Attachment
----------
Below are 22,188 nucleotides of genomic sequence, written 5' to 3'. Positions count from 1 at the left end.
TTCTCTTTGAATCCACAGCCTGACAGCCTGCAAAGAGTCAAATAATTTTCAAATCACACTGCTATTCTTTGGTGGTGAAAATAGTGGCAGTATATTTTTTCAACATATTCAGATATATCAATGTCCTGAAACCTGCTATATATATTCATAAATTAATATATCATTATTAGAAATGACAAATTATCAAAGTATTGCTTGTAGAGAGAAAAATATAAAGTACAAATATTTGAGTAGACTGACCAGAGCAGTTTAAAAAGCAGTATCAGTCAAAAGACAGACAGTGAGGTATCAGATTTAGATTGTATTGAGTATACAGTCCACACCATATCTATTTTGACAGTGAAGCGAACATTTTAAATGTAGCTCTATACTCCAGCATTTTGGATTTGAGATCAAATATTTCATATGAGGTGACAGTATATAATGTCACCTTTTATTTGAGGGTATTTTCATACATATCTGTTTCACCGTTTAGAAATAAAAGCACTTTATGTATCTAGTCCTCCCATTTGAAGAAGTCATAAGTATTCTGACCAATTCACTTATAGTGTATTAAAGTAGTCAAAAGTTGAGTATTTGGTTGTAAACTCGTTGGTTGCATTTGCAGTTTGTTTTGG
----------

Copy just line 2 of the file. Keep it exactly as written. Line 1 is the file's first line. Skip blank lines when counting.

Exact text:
TTCTCTTTGAATCCACAGCCTGACAGCCTGCAAAGAGTCAAATAATTTTCAAATCACACTGCTATTCTTTGGTGGTGAAAATAGTGGCAGTATATTTTTTCAACATATTCAGATATATCAATGTCCTGAAACCTGCTATATATATTCATAAATTAATATATCATTATTAGAAATGACAAATTATCAAAGTATTGCTTGTAGAGAGAAAAATATAAAGTACAAATATTTGAGTAGACTGACCAGAGCAGTTTAAAAAGCAGTATCAGTCAAAAGACAGACAGTGAGGTATCAGATTTAGATTGTATTGAGTATACAGTCCACACCATATCTATTTTGACAGTGAAGCGAACATTTTAAATGTAGCTCTATACTCCAGCATTTTGGATTTGAGATCAAATATTTCATATGAGGTGACAGTATATAATGTCACCTTTTATTTGAGGGTATTTTCATACATATCTGTTTCACCGTTTAGAAATAAAAGCACTTTATGTATCTAGTCCTCCCATTTGAAGAAGTCATAAGTATTCTGACCAATTCACTTATAGTGTATTAAAGTAGTCAAAAGTTGAGTATTTGGTTGTAAACTCGTTGGTTGCATTTGCAGTTTGTTTTGG